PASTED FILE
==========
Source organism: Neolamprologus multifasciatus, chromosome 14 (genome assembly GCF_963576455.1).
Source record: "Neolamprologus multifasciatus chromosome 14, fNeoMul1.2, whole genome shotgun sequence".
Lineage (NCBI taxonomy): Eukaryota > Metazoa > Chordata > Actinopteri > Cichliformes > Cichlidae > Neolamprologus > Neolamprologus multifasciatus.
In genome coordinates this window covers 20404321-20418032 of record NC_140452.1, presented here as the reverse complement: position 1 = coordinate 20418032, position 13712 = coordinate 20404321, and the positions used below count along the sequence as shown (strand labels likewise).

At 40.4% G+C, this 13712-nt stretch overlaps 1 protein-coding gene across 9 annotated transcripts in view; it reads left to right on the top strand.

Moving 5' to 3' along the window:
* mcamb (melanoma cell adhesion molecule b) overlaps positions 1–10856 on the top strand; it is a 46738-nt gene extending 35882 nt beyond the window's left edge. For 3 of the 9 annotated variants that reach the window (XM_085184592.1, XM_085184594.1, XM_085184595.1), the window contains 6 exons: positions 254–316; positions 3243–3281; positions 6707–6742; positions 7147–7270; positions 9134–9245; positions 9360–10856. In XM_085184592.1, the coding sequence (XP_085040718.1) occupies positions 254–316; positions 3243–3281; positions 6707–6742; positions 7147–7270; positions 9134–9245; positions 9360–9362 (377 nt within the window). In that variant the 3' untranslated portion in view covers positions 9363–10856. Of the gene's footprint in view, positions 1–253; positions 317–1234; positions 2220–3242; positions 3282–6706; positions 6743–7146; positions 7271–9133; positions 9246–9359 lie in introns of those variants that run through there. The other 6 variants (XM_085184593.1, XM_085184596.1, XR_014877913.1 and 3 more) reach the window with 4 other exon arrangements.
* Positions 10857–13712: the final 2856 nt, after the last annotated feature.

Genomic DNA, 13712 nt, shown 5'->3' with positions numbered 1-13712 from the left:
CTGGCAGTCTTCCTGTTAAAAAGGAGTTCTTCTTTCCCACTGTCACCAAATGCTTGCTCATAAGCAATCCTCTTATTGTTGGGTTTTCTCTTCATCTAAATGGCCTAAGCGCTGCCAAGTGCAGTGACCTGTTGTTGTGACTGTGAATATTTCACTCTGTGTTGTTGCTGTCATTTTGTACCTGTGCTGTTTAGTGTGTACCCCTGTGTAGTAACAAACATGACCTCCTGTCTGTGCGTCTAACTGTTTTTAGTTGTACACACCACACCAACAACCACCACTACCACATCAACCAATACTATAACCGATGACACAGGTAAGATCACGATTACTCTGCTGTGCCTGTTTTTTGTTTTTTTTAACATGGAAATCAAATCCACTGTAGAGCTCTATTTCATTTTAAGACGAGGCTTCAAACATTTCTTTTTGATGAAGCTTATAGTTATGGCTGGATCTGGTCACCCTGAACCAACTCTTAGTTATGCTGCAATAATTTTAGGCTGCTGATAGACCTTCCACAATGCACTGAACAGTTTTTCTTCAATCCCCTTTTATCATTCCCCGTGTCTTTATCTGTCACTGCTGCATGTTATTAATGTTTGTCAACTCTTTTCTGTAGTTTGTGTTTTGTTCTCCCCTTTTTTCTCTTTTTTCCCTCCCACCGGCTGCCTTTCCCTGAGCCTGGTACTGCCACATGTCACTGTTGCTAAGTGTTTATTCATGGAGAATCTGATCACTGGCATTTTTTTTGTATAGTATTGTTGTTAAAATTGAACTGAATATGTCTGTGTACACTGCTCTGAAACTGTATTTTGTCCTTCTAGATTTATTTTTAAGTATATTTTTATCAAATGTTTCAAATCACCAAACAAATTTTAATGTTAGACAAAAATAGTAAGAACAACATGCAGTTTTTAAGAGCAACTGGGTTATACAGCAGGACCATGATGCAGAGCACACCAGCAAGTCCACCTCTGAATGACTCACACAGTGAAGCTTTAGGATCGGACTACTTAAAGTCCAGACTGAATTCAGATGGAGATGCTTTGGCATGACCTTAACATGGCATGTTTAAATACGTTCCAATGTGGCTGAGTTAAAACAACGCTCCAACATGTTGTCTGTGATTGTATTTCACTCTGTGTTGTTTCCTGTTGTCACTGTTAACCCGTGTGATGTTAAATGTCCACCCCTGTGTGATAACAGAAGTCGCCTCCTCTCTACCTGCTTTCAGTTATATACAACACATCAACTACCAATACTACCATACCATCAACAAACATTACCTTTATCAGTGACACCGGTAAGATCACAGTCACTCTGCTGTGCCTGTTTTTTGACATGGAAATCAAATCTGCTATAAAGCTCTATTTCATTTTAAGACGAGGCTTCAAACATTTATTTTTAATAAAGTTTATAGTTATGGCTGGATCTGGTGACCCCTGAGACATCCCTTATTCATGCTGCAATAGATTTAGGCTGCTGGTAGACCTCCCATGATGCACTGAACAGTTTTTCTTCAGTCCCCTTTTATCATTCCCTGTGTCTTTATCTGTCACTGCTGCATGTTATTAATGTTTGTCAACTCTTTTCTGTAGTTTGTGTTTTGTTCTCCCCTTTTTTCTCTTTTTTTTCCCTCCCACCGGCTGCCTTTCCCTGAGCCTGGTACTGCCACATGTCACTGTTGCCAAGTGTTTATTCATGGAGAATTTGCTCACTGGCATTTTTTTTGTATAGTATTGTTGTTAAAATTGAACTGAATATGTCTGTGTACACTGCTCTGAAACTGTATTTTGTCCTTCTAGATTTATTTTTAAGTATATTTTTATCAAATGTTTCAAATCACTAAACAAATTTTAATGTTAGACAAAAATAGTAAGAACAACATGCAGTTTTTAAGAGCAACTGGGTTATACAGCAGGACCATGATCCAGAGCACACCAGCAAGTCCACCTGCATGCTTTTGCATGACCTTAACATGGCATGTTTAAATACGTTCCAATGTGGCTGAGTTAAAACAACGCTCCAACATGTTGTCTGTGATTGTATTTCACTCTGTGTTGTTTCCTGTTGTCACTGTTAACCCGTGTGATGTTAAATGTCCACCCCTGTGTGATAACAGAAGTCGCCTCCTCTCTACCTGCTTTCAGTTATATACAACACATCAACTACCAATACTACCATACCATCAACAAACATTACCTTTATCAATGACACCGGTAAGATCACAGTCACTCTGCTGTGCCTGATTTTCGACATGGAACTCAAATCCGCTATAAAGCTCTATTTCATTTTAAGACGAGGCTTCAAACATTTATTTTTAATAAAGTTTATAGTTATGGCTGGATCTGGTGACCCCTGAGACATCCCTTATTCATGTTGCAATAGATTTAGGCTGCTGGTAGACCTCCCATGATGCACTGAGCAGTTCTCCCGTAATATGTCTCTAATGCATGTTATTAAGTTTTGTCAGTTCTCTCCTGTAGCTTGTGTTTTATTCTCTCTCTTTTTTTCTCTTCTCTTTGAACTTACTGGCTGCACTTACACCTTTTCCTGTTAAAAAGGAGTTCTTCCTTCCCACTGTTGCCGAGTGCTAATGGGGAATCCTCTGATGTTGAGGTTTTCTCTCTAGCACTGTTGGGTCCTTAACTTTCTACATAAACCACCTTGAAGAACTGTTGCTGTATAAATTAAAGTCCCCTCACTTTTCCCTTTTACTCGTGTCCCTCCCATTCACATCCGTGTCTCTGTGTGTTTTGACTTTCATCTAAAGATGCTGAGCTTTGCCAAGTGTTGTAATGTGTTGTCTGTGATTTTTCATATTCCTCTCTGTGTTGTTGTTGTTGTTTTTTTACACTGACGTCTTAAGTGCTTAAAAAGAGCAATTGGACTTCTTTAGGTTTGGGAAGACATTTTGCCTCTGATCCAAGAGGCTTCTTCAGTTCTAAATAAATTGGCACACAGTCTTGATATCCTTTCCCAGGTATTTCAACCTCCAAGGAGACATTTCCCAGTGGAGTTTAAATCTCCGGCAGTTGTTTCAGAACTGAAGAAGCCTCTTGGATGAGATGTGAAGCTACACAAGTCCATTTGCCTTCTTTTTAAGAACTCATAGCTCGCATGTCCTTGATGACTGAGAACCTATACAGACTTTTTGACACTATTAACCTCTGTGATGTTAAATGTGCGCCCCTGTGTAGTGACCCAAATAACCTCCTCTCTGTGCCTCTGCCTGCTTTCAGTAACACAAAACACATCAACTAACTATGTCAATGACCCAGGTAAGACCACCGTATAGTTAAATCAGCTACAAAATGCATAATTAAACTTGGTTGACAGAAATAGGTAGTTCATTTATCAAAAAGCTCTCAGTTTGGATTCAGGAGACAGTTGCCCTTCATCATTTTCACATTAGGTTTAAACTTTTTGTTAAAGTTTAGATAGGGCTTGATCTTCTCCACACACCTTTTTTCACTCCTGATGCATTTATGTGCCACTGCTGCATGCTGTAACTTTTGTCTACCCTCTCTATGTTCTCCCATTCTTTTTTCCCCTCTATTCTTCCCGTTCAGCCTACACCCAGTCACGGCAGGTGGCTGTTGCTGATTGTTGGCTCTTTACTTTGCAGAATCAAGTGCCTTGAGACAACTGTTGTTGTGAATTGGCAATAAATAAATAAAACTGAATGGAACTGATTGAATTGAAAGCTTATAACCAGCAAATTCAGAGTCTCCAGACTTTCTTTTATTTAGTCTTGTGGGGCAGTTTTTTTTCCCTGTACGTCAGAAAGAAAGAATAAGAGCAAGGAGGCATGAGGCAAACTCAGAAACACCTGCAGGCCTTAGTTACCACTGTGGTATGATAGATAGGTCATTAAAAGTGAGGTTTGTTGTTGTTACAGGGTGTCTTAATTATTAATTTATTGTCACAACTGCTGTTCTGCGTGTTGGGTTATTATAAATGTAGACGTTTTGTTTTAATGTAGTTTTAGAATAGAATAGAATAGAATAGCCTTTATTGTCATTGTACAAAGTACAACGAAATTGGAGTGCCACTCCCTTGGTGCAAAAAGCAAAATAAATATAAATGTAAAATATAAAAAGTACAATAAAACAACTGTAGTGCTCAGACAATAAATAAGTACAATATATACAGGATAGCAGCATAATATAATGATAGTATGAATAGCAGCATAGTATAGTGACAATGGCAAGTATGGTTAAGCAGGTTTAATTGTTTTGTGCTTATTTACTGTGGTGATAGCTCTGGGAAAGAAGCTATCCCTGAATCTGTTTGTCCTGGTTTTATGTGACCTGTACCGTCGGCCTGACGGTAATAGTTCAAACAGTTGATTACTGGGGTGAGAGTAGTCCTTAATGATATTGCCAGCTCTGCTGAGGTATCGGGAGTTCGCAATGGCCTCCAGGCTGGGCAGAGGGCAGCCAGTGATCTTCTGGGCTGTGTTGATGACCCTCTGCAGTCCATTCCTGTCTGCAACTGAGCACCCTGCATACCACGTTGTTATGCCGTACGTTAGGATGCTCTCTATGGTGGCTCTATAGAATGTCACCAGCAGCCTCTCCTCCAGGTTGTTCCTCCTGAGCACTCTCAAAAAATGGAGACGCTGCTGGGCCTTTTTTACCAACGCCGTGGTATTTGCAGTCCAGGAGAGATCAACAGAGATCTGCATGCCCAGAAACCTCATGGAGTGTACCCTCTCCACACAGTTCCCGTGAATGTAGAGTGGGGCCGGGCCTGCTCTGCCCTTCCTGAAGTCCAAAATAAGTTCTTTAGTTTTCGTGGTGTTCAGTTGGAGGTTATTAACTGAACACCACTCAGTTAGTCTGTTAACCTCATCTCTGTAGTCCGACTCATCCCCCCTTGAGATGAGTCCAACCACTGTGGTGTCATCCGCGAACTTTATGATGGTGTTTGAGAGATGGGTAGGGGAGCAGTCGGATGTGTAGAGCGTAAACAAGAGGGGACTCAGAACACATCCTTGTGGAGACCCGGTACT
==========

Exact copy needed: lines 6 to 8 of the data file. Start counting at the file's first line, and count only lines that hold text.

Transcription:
Moving 5' to 3' along the window:
* mcamb (melanoma cell adhesion molecule b) overlaps positions 1–10856 on the top strand; it is a 46738-nt gene extending 35882 nt beyond the window's left edge. For 3 of the 9 annotated variants that reach the window (XM_085184592.1, XM_085184594.1, XM_085184595.1), the window contains 6 exons: positions 254–316; positions 3243–3281; positions 6707–6742; positions 7147–7270; positions 9134–9245; positions 9360–10856. In XM_085184592.1, the coding sequence (XP_085040718.1) occupies positions 254–316; positions 3243–3281; positions 6707–6742; positions 7147–7270; positions 9134–9245; positions 9360–9362 (377 nt within the window). In that variant the 3' untranslated portion in view covers positions 9363–10856. Of the gene's footprint in view, positions 1–253; positions 317–1234; positions 2220–3242; positions 3282–6706; positions 6743–7146; positions 7271–9133; positions 9246–9359 lie in introns of those variants that run through there. The other 6 variants (XM_085184593.1, XM_085184596.1, XR_014877913.1 and 3 more) reach the window with 4 other exon arrangements.
* Positions 10857–13712: the final 2856 nt, after the last annotated feature.